RANT #1: I've adopted 2 declawed cats over the years -- Gabriel was COMPLETELY unfazed by his declawing (even though he had mild cerebellar hypoplasia so his balance was already poor and the lack of claws made that a much more serious problem for him). Lincoln was a biter and it took me 2 years before he really trusted me. There is no way of knowing how much of that was related to his being declawed and how much was b/c people played w/ him w/ their hands when he was a kitten and then got upset when it hurt (duh!) and punished him.
I've certainly never heard anyone recommend against adopting a declawed kitty! The only time I do so, honestly, is if the family has small children. Declawed cats are usually more defensive (for obvious reasons) and if they are cornered or mishandled, are more likely to bite than cats w/ claws. Adults/older kids can understand this and amend their behavior; small children can't, and there's less chance of things working out for that reason.
They key is to look at the individual cat when adopting -- in this area as w/ all others. I consider claw status to be just one aspect of a cat, taken into account along with other aspects of his/her personality and history. If the shelter/foster parent says the kitty is sweet w/ people and w/ other cats, then regardless of claw status, he probably is.
Or if you're up for dealing w/ a problem cat, the shelter will revere you--people were actually sobbing at the shelter when I said I'd take Lincoln, who had been at the shelter more than a year, on and off depo for the biting, and who tried to nail me at our first meeting. I have no kids and am endlessly patient, so I had no reason NOT to take him, and doing so freed up his spot for another needy cat to get out of the county shelter and into the no-kill one.
Anyway, I can't imagine anyone saying to NOT adopt a declawed cat. However that doesn't mean that many declawed cats do not have behavior problems – they do. You can either find one who doesn’t have any problems or you can work to fix those problems. Either way, a declawed kitty has just as much right to be adopted as one w/ claws.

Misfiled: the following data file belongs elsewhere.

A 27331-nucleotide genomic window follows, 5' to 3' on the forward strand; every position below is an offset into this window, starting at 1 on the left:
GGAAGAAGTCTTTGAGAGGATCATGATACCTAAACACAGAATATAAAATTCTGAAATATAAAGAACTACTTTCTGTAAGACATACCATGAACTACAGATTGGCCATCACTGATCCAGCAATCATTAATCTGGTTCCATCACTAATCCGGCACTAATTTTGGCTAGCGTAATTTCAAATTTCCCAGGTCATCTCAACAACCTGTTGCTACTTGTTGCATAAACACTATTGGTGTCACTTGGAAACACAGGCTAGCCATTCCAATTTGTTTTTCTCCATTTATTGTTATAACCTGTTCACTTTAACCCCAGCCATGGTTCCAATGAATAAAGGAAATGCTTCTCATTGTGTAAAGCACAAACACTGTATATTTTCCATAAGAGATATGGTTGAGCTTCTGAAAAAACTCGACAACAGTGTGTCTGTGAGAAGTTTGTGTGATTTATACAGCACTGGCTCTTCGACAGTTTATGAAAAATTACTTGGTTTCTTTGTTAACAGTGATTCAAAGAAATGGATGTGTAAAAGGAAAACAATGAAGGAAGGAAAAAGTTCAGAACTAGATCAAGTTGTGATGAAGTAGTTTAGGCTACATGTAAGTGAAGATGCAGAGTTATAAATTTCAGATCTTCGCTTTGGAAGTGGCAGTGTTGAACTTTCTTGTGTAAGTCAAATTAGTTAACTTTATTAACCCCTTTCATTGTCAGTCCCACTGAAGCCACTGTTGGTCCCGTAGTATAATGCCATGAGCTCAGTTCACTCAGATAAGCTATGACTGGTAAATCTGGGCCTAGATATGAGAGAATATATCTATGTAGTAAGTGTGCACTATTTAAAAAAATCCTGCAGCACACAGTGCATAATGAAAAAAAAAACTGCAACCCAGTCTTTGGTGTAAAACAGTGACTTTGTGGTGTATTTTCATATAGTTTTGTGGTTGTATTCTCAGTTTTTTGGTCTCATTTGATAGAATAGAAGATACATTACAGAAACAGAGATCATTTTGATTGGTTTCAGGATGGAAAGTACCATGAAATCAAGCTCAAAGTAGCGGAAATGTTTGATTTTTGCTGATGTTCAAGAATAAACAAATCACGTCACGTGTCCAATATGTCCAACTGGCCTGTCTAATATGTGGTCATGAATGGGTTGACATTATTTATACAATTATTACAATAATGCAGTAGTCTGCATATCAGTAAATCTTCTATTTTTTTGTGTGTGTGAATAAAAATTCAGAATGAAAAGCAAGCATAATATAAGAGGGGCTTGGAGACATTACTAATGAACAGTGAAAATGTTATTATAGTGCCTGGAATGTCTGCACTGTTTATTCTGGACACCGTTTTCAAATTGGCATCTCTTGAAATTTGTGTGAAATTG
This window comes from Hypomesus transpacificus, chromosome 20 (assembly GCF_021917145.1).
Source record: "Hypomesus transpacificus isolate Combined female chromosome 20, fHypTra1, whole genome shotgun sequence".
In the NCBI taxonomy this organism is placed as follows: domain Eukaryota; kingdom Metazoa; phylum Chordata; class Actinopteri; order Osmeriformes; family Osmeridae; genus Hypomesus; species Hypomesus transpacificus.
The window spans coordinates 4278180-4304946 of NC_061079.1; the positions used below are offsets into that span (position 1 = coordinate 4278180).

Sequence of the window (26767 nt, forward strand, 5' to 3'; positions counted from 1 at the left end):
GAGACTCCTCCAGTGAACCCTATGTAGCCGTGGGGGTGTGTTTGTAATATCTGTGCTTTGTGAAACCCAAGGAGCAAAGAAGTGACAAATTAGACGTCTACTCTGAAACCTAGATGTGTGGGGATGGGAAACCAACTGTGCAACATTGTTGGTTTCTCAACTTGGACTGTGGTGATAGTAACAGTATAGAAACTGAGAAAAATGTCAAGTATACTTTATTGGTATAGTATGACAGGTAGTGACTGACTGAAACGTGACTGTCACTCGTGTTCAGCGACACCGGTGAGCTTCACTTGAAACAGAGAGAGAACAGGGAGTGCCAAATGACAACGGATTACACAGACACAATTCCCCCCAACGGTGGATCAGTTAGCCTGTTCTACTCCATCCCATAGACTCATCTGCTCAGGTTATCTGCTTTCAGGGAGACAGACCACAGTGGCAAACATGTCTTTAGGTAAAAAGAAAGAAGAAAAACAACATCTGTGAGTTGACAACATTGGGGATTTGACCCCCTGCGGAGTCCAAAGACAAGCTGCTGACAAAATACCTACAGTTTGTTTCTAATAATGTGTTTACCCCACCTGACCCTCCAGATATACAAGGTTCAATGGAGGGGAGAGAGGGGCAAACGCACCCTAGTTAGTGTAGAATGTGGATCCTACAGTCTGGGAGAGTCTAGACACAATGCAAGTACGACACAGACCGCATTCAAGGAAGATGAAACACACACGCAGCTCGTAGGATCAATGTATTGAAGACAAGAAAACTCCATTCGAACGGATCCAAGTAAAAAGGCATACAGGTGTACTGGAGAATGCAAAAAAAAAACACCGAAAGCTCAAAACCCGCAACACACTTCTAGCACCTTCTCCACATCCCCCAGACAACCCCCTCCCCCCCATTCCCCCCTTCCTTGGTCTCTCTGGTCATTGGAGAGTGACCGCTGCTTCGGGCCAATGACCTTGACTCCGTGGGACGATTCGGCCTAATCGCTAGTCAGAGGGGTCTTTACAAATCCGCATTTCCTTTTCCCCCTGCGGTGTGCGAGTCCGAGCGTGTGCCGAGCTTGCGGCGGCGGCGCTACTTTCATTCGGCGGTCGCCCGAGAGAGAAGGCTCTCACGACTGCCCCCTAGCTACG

And actually, shelters usually find that declawed cats are EASIER to adopt out b/c people who might declaw a cat anyway b/c they care a lot about their material possessions get one this way w/out the guilt.
RANT #2: If you truly only want one cat, that’s fine.
Different strokes and all. I myself am going to keep recommending 2 b/c in most households no one is home all day long, b/c I believe that most cats do prefer company. I’ve only ever had one intro that really didn’t work out well, and I take the blame for that one entirely. It’s why I adamantly recommend against bringing a new cat into a household w/ a truly senior cat – my 17 year old Ebony had always lived w/ other cats, but at her age she didn’t want to have to adjust to a companion, and it would have been easier on her if I had waited until she had gone to the Bridge.
One of the reasons I suggest to people who are getting ONE kitten to get TWO is b/c (1) kittenhood is when it’s easiest to put 2 cats together with almost no trouble on your part whatsoever, and (2) a single kitten is pretty darn hard to live with—they need to play 18 hours a day and if they don’t have a kitten to do that with, well, you’re elected!
Having lived with 2-3 cats at a time my entire adult life, and seeing how much they love each other, how much fun they have playing together, etc., it is my opinion that it’s better for the cat to have a feline companion. That doesn’t mean everyone has to do this—esp. if you work out of the home, you may well be enough for your cat. I feel good, however, knowing that when I’m gone my cats are carrying on their happy kitty culture without me.